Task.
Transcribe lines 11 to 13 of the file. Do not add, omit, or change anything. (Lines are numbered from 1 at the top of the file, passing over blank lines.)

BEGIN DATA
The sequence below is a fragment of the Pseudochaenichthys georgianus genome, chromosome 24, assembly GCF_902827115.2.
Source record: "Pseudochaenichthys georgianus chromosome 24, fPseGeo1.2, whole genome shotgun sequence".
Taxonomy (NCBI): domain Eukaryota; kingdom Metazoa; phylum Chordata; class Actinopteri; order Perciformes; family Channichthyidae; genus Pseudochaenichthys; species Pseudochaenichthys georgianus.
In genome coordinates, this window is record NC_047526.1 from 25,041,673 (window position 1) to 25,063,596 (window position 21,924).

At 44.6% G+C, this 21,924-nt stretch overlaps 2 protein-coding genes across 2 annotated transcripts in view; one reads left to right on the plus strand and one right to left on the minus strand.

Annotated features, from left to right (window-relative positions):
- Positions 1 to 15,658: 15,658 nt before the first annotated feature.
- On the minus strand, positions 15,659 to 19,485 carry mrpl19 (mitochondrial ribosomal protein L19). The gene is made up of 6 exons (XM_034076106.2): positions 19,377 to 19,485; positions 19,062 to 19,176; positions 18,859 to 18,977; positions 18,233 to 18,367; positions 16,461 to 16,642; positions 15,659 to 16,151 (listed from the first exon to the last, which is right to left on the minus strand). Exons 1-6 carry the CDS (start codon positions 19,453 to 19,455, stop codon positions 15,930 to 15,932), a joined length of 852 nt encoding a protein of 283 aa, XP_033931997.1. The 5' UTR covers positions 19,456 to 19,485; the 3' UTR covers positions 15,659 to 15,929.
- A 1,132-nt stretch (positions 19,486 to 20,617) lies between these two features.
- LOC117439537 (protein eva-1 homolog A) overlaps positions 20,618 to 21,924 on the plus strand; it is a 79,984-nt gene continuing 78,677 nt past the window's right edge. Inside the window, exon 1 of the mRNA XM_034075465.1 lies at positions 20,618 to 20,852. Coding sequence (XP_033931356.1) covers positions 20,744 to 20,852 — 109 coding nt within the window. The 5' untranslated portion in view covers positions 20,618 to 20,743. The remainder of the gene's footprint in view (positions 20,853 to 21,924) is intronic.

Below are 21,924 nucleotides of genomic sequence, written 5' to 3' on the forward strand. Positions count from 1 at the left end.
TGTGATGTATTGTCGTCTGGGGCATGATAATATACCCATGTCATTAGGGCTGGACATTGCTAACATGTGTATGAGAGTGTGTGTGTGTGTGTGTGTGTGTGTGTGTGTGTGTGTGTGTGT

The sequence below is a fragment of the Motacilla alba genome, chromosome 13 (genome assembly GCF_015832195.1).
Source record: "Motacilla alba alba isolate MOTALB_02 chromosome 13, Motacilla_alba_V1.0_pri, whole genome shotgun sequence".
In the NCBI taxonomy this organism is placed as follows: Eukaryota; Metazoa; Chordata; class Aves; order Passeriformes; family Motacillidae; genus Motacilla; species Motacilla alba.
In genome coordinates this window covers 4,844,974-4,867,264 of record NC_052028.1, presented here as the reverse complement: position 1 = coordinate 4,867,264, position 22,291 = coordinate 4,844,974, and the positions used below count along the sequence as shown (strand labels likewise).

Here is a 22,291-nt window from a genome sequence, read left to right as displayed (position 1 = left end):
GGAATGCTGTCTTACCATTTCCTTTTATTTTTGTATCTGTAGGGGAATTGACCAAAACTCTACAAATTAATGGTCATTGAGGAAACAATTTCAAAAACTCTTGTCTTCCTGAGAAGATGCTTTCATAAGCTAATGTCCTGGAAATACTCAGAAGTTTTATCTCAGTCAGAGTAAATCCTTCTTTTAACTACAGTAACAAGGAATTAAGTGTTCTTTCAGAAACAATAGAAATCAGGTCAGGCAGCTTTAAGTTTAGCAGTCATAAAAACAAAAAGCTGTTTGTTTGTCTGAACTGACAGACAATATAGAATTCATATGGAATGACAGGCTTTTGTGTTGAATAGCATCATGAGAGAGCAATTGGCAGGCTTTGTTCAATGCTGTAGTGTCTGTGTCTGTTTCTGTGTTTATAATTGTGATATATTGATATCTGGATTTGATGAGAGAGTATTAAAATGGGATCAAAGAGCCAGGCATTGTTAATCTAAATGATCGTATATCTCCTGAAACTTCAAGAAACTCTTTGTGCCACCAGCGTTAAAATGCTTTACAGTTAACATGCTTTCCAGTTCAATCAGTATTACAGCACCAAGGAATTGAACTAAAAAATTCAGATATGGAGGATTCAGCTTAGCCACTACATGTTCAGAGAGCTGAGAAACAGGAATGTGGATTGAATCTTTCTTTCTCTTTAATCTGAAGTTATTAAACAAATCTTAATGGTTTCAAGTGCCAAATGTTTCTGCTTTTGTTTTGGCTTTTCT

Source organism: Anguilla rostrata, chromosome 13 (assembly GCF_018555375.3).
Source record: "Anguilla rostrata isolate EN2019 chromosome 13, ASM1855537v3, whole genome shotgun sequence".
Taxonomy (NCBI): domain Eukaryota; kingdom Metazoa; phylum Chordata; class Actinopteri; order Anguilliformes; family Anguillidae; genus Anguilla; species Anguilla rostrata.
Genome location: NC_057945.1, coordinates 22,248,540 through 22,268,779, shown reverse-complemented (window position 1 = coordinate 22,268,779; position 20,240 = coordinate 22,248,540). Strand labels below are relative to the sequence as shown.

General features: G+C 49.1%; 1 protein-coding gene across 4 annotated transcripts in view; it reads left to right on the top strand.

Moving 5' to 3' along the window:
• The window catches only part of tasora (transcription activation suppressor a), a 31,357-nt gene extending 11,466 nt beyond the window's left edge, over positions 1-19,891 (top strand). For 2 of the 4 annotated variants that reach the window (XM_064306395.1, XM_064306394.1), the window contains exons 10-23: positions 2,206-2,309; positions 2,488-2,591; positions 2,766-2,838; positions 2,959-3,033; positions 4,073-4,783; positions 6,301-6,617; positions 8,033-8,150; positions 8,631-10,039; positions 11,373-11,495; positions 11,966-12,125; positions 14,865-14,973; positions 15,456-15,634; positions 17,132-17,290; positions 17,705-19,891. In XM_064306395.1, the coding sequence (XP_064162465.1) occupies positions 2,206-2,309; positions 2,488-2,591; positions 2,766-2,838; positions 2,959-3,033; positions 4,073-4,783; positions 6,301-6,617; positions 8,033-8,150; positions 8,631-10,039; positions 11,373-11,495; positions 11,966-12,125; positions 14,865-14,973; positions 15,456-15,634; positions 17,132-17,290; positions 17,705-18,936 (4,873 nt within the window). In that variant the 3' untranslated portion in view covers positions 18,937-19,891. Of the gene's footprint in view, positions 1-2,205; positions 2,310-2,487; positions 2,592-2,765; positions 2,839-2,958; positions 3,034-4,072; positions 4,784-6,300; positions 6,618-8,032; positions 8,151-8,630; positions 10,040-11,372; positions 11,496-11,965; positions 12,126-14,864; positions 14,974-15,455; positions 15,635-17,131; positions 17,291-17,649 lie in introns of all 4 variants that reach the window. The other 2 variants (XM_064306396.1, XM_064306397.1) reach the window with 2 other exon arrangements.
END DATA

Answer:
Below are 21,924 nucleotides of genomic sequence, written 5' to 3' on the forward strand. Positions count from 1 at the left end.
TGTGATGTATTGTCGTCTGGGGCATGATAATATACCCATGTCATTAGGGCTGGACATTGCTAACATGTGTATGAGAGTGTGTGTGTGTGTGTGTGTGTGTGTGTGTGTGTGTGTGTGTGT

The sequence below is a fragment of the Motacilla alba genome, chromosome 13 (genome assembly GCF_015832195.1).